"We should have had major warehouses located around the country so that as soon as the FDA green-lighted a vaccine, it could quickly be delivered to hospitals and clinics in every corner of the country," Baker argued. "We should have been prepared to start inoculating millions of people the day a vaccine was approved. This is a massive policy failure."

Ashish Jha, a physician and dean of the Brown University School of Public Health, echoed Baker's criticism of the Trump administration in a series of tweets on Monday.

"The worst part is no real planning on what happens when vaccines arrive in states. No plan, no money, just hope that states will figure this out," Jha wrote. "[State health departments] are trying to stand up a vaccination infrastructure. Congress had given them no money. States are out of money, so many are passing it on to hospitals, nursing homes."

"Public health has always been a state/federal partnership," Jha added. "States are stretched. Feds are supposed to help. But the same folks who blamed states for the testing mess now ready to blame states for the vaccine slowdown. They are again setting states up to fail."

Growing fears about the lagging pace of vaccinations come as Colorado on Tuesday reported the first U.S. case of a more contagious coronavirus variant that was first detected in the United Kingdom. Experts said it is possible that the variant has spread in the Colorado patient's community and possibly elsewhere in the U.S., which has the highest Covid-19 death toll in the world.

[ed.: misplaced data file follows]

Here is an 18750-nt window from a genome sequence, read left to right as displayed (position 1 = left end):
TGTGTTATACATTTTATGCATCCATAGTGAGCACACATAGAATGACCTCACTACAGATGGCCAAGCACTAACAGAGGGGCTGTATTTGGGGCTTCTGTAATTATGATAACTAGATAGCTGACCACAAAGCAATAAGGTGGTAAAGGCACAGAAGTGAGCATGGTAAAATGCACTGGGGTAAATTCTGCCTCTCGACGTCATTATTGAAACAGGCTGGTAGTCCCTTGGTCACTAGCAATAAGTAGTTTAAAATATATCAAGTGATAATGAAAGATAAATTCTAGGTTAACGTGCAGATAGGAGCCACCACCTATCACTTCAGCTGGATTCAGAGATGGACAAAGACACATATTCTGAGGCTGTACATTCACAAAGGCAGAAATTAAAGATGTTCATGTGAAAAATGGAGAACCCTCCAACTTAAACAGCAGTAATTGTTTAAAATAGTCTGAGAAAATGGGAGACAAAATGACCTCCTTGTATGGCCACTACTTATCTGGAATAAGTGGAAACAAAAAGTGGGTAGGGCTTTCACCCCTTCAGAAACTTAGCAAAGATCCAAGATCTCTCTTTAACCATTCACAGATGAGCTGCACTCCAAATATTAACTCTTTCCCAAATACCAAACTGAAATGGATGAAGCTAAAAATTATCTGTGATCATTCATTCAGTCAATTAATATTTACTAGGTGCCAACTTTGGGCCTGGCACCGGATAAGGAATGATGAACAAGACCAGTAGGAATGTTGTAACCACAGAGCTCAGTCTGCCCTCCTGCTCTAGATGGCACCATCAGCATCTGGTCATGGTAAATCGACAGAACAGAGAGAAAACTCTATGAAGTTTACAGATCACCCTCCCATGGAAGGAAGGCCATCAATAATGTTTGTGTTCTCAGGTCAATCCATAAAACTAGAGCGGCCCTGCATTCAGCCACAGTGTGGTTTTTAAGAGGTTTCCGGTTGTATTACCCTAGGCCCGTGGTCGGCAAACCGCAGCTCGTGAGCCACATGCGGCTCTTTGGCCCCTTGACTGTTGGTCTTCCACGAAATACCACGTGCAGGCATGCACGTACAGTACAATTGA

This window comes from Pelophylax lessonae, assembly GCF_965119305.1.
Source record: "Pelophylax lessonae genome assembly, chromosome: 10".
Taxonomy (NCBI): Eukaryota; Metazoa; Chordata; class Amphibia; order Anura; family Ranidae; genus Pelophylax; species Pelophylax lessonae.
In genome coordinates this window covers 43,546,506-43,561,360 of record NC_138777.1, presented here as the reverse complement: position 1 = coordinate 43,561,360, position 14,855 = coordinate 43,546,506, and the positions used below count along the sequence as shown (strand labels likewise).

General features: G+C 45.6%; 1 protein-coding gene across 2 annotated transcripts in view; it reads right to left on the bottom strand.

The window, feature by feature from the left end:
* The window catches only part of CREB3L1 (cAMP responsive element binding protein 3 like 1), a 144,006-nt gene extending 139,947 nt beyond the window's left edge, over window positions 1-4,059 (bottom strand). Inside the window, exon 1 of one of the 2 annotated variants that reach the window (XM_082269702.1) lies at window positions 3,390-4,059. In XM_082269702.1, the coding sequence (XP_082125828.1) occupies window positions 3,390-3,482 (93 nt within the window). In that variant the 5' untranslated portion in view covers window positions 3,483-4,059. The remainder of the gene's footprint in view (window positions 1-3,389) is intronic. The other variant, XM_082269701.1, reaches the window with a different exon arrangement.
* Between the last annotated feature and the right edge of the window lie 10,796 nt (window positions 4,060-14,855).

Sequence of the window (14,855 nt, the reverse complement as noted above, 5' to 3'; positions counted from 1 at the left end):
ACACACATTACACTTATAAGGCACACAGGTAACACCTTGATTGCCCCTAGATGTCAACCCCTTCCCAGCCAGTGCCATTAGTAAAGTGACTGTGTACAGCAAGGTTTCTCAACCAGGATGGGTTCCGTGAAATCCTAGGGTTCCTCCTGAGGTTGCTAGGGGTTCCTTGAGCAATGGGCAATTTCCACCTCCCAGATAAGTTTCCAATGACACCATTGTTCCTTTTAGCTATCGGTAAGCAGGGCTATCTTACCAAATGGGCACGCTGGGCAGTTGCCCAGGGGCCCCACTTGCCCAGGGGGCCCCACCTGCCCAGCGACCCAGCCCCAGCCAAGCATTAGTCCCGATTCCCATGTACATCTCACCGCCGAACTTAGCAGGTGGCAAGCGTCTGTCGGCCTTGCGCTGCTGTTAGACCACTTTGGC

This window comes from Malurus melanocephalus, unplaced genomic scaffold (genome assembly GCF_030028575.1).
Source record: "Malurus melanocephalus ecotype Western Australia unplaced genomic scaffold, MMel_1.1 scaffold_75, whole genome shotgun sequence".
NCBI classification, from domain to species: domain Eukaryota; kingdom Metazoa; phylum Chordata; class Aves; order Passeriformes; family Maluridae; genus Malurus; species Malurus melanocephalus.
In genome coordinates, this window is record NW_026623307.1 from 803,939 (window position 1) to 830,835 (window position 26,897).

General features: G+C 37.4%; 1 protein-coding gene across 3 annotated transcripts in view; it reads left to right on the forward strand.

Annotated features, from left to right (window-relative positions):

As the New York Times reported, "Scientists are worried about variants but not surprised by them. It is normal for viruses to mutate, and most of the mutations of the coronavirus have proved minor. There's no evidence that an infection with the variant—known as B.1.1.7—is more likely to lead to a severe case of Covid-19, increase the risk of death or evade the new vaccines."

"But the speed at which the variant seems to spread," the Times added, "could lead to more infections—and therefore more hospitalizations," heightening the urgency of the vaccine rollout.

Leana Wen, visiting professor of health policy and management at the George Washington University's Milken School of Public Health, wrote in a column for the Washington Post on Tuesday that the speed of vaccinations thus far "should set off alarms."

"Remember, the first group of vaccinations was supposed to be the easiest: It's hospitals and nursing homes inoculating their own workers and residents," Wen wrote. "If we can't get this right, it doesn't bode well for the rest of the country."

Wen proceeded to take the Trump administration to task for repeatedly shifting the goal posts as it failed to meet its initial targets for the mass inoculation campaign.

"When states learned they would receive fewer doses than they had been told, the administration said its end-of-year goal was not for vaccinations but vaccine distribution," Wen noted. "It also halved the number of doses that would be available to people, from 40 million to 20 million. (Perhaps they hoped no one would notice that their initial pledge was to vaccinate 20 million people, which is 40 million doses, or that President Trump had at one point vowed to have 100 million doses by the end of the year.)"

"Instead of muddying the waters, the federal government needs to take three urgent steps. First, set up a real-time public dashboard to track vaccine distribution," Wen wrote. "Second, publicize the plan for how vaccination will scale up so dramatically... Third, acknowledge the challenges and end the defensiveness. The public will understand if initial goals need to be revised, but there must be willingness to learn from missteps and immediately course-correct."